Toggle Health Problems and D

Breastfed Infants need more than an daily average of 800 IU of Vitamin D – RCT June 2022

800 IU versus 400 IU per day of vitamin D 3 in term breastfed infants: a randomized controlled trial from an LMIC

Eur J Pediatr. 2022 Jun 21. doi: 10.1007/s00431-022-04533-5
Bharti Yadav # 1, Neeraj Gupta # 2, Rohit Sasidharan 1, Sivam Thanigainathan 1, Purvi Purohit 3, Kuldeep Singh 4, Praveen Sharma 3, Arun Singh 1

This open-label, block-randomized controlled trial compared the effect of 800 IU/day and 400 IU/day of oral vitamin D3 supplementation in reducing vitamin D insufficiency (VDI) among healthy-term breastfed infants at 14 weeks of postnatal age. All eligible infants were randomized to receive either 800 or 400 IU/day of oral vitamin D3 (starting within the first week until 14 weeks). The primary outcome was the proportion of infants with VDI (25-OH-D < 20 ng/ml) at 14 weeks. Secondary outcomes were vitamin D deficiency (VDD, < 12 ng/ml), severe VDD (< 5 ng/ml), anthropometry, biochemical or clinical rickets, and any adverse events related to vitamin D toxicity (VDT). Among 102 enrolled infants, the distribution of baseline variables (including cord 25-OH-D levels; 13.0 versus 14.2 ng/ml) was similar in both groups.

On intention-to-treat analysis, the proportions of infants with VDI at 14 weeks were significantly lower in the 800 IU group compared to those in the 400 IU group 24% versus 55%; RR 0.44; 95% CI: 0.25-0.76. The proportions of infants with elevated parathormone (6% versus 26.5%; p = 0.012) and severe VDD (0% versus 12.2%; p = 0.033) were significantly lower in the 800 IU group.
Clinical rickets developed in three (6.2%) infants in the 400 IU group. No infant developed VDT.

Conclusions: Daily oral supplementation with 800 IU of vitamin D3 resulted in an almost 50% reduction in the proportion of infants with VDI and prevented the occurrence of severe VDD at 14 weeks of age compared to 400 IU with no evidence of vitamin D toxicity. Trial Registration: Clinical Trial Registry of India (CTRI/2019/02/017374).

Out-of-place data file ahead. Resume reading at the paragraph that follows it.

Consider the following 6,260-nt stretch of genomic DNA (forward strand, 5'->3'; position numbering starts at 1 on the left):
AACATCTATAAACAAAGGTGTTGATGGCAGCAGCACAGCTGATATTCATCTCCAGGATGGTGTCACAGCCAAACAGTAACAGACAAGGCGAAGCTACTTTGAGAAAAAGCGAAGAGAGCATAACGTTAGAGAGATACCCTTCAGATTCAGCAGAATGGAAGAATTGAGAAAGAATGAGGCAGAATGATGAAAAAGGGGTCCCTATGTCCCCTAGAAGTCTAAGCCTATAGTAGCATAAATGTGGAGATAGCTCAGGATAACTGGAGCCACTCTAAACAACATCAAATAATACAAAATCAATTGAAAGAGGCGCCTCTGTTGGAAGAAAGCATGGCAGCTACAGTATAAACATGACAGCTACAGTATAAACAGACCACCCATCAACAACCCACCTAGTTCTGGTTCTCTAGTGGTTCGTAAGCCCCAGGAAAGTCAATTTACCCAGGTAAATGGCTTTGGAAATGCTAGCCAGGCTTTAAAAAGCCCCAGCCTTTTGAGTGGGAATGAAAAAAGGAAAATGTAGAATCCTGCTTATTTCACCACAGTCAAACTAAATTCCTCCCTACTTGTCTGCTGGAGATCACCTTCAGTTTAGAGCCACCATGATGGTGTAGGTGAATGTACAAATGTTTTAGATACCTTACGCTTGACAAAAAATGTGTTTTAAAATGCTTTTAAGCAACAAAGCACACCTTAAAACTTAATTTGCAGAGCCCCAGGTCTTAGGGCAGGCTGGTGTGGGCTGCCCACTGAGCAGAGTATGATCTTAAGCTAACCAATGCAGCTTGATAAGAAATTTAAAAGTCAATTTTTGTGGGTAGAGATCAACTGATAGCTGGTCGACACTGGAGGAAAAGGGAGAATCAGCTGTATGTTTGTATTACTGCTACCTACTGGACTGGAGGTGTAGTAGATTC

What is Known: • Breastfeeding is the ideal source of nutrition for healthy-term breastfed infants; however, vitamin D content of breastmilk is suboptimal. • AAP recommends daily oral supplementation of 400 IU of vitamin D to all healthy-term breastfed infants; however, trials from high-income countries support insufficiency of this dose in maintaining serum 25-OH-D levels >20 ng/ml with no such information from low-middle-income countries. What is New: • 800 IU/day of oral vitamin D3 supplementation among term breastfed infants significantly reduces vitamin D insufficiency at 14 weeks' age as compared to the recommended dose of 400 IU/day. • This higher supplemental dose is safe with no evidence of vitamin D toxicity.

RCT Results Summary
800 IU 400 IU
<20 ng24%55%
Elevated PTH6%26%
<12 ng0%12%
Rickets 0%6%

VitaminDWiki - Infant-Child category has 702 items and starts with__

Having a good level of vitamin D cuts in half the amount of:

Need even more IUs of vitamin D to get a good level if;

  • Have little vitamin D: premie, twin, mother did not get much sun access
  • Get little vitamin D: dark skin, little access to sun
  • Vitamin D is consumed faster than normal due to sickness
  • Older (need at least 100 IU/kilogram, far more if obese)
  • Not get any vitamin D from formula (breast fed) or (fortified) milk
    Note – formula does not even provide 400 IU of vitamin D daily

Infants-Children need Vitamin D

  • Sun is great – well known for 1,000’s of years.
    US govt (1934) even said infants should be out in the sun
  • One country recommended 2,000 IU daily for decades – with no known problems
  • As with adults, infants and children can have loading doses and rarely need tests
  • Daily dose appears to be best, but monthly seems OK
  • Vitamin D is typically given to infants in the form of drops
       big difference in taste between brands
       can also use water-soluable form of vitamin D in milk, food, juice,
  • Infants have evolved to get a big boost of vitamin D immediately after birth
    Colostrum has 3X more vitamin D than breast milk - provided the mother has any vitamin D to spare
  • 100 IU per kg of infant July 2011, Poland etc.
    1000 IU per 25 lbs.jpg
    More than 100 IU/kg is probably better

Did you know that:

Getting Vitamin D into infants
Many infants reject vitamin D drops, even when put on nipple
I speculate that the rejection is due to one or more of: additives, taste, and oils.
Infants have a hard time digesting oils, 1999  1997   and palm oils W.A. Price 1 2 3
Coconut oil, such as in D-Drops, is digested by infants. 1,   2   3
Bio-Tech Pharmacal Vitamin D has NO additves, taste, nor oil
One capsule of 50,000 Bio-Tech Pharmacal Vitamin D could be stirred into monthly formula or given once a month
   this would result in ~1,600 IUs per day for infant, and higher dose with weight/age/formula consumption

Created by admin. Last Modification: Tuesday June 21, 2022 15:37:28 GMT-0000 by admin. (Version 8)
See any problem with this page? Report it (WORKS NOV 2021)